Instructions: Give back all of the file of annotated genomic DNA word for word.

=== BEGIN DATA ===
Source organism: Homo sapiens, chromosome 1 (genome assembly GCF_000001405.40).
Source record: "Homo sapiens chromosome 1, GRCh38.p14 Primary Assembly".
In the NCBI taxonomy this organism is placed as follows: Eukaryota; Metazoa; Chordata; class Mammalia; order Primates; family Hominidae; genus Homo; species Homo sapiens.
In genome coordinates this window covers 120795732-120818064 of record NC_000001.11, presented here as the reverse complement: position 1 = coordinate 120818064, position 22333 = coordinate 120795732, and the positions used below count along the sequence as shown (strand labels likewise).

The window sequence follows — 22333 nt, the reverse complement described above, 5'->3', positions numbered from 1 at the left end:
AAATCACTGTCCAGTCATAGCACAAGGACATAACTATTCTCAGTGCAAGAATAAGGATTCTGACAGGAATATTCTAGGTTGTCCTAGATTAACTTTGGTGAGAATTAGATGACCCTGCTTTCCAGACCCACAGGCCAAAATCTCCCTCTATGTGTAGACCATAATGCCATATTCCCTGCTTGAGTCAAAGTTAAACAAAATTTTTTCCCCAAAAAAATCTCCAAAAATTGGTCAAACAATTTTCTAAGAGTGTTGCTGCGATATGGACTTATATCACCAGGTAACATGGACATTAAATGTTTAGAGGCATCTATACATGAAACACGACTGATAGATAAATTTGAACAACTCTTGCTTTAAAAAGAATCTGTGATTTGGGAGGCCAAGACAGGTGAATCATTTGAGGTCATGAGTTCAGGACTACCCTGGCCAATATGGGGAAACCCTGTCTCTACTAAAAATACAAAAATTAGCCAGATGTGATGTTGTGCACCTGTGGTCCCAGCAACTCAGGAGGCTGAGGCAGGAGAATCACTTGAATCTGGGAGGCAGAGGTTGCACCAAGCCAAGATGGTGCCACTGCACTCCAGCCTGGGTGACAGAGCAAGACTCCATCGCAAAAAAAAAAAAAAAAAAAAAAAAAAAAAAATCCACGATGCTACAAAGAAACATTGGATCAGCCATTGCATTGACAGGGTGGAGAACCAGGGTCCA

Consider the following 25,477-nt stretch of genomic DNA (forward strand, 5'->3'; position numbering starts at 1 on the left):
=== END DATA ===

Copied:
Source organism: Homo sapiens, chromosome 1 (genome assembly GCF_000001405.40).
Source record: "Homo sapiens chromosome 1, GRCh38.p14 Primary Assembly".
In the NCBI taxonomy this organism is placed as follows: Eukaryota; Metazoa; Chordata; class Mammalia; order Primates; family Hominidae; genus Homo; species Homo sapiens.
In genome coordinates this window covers 120795732-120818064 of record NC_000001.11, presented here as the reverse complement: position 1 = coordinate 120818064, position 22333 = coordinate 120795732, and the positions used below count along the sequence as shown (strand labels likewise).

The window sequence follows — 22333 nt, the reverse complement described above, 5'->3', positions numbered from 1 at the left end:
AAATCACTGTCCAGTCATAGCACAAGGACATAACTATTCTCAGTGCAAGAATAAGGATTCTGACAGGAATATTCTAGGTTGTCCTAGATTAACTTTGGTGAGAATTAGATGACCCTGCTTTCCAGACCCACAGGCCAAAATCTCCCTCTATGTGTAGACCATAATGCCATATTCCCTGCTTGAGTCAAAGTTAAACAAAATTTTTTCCCCAAAAAAATCTCCAAAAATTGGTCAAACAATTTTCTAAGAGTGTTGCTGCGATATGGACTTATATCACCAGGTAACATGGACATTAAATGTTTAGAGGCATCTATACATGAAACACGACTGATAGATAAATTTGAACAACTCTTGCTTTAAAAAGAATCTGTGATTTGGGAGGCCAAGACAGGTGAATCATTTGAGGTCATGAGTTCAGGACTACCCTGGCCAATATGGGGAAACCCTGTCTCTACTAAAAATACAAAAATTAGCCAGATGTGATGTTGTGCACCTGTGGTCCCAGCAACTCAGGAGGCTGAGGCAGGAGAATCACTTGAATCTGGGAGGCAGAGGTTGCACCAAGCCAAGATGGTGCCACTGCACTCCAGCCTGGGTGACAGAGCAAGACTCCATCGCAAAAAAAAAAAAAAAAAAAAAAAAAAAAAAATCCACGATGCTACAAAGAAACATTGGATCAGCCATTGCATTGACAGGGTGGAGAACCAGGGTCCA

Consider the following 25,477-nt stretch of genomic DNA (forward strand, 5'->3'; position numbering starts at 1 on the left):